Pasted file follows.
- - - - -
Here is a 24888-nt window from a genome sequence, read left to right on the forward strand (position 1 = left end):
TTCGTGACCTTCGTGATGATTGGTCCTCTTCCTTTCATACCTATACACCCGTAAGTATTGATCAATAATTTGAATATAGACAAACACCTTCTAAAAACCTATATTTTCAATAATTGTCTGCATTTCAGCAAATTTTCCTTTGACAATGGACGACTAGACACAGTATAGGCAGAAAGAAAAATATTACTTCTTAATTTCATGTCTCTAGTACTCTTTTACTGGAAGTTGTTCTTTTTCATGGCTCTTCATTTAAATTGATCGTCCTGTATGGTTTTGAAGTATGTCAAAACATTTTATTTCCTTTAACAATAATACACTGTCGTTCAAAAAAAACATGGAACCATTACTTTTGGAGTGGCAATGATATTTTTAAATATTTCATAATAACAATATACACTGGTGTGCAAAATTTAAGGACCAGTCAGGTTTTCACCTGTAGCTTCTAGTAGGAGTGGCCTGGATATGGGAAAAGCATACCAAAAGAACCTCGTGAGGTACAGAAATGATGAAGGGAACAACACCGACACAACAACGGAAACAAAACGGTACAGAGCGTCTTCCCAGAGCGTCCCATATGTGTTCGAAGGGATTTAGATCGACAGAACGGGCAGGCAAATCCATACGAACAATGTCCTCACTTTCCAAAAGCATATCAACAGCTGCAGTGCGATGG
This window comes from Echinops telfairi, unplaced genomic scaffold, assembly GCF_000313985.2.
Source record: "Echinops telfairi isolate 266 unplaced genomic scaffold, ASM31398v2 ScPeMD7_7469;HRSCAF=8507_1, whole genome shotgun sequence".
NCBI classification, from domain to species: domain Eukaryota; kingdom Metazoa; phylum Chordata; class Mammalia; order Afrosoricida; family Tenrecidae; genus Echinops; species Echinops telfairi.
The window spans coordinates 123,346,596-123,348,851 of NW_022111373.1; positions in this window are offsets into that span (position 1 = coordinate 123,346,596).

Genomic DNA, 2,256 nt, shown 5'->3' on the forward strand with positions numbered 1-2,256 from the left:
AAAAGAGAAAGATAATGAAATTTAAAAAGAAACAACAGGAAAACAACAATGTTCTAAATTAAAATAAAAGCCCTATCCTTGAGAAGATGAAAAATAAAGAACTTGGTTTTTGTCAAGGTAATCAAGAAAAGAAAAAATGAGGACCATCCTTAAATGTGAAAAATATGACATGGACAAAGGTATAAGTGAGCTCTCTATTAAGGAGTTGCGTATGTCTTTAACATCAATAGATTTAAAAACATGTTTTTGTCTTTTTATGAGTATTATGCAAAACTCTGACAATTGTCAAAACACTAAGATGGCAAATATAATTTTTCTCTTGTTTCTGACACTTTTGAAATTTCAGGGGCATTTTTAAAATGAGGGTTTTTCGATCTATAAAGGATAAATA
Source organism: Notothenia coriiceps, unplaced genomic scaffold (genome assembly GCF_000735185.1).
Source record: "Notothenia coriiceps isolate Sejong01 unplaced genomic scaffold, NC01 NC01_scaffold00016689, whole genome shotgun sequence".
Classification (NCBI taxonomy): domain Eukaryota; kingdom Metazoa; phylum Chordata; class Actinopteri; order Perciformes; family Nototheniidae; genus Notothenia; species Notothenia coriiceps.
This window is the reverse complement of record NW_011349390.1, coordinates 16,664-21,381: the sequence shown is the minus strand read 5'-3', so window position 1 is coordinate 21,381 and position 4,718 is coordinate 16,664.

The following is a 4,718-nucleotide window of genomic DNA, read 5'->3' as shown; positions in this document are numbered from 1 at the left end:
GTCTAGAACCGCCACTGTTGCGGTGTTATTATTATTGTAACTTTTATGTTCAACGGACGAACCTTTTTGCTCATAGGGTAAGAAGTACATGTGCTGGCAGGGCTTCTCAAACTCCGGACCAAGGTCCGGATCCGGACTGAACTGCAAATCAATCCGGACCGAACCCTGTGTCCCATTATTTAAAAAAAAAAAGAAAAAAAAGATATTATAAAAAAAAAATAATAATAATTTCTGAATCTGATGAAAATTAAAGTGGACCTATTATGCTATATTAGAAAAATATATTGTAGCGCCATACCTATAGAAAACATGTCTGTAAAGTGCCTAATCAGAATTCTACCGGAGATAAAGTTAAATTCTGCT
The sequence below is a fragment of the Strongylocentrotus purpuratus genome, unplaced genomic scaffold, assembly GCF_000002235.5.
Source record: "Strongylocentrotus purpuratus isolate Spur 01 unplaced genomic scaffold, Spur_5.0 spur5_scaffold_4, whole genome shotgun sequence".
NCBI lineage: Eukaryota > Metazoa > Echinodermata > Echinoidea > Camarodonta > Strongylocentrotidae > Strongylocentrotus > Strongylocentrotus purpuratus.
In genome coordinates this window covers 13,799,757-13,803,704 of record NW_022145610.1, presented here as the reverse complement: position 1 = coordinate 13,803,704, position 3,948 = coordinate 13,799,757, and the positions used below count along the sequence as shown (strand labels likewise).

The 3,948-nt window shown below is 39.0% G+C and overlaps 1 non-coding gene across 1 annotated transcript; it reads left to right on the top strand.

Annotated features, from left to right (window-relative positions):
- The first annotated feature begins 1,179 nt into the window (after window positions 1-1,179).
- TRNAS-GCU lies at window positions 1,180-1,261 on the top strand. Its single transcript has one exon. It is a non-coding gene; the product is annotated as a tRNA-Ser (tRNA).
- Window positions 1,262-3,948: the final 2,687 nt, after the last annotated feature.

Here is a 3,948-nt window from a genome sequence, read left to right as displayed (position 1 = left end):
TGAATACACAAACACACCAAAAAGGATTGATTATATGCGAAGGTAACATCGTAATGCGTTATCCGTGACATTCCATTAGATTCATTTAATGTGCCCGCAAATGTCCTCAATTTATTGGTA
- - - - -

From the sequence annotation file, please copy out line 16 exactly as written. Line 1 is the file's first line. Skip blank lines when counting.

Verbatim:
Source record: "Strongylocentrotus purpuratus isolate Spur 01 unplaced genomic scaffold, Spur_5.0 spur5_scaffold_4, whole genome shotgun sequence".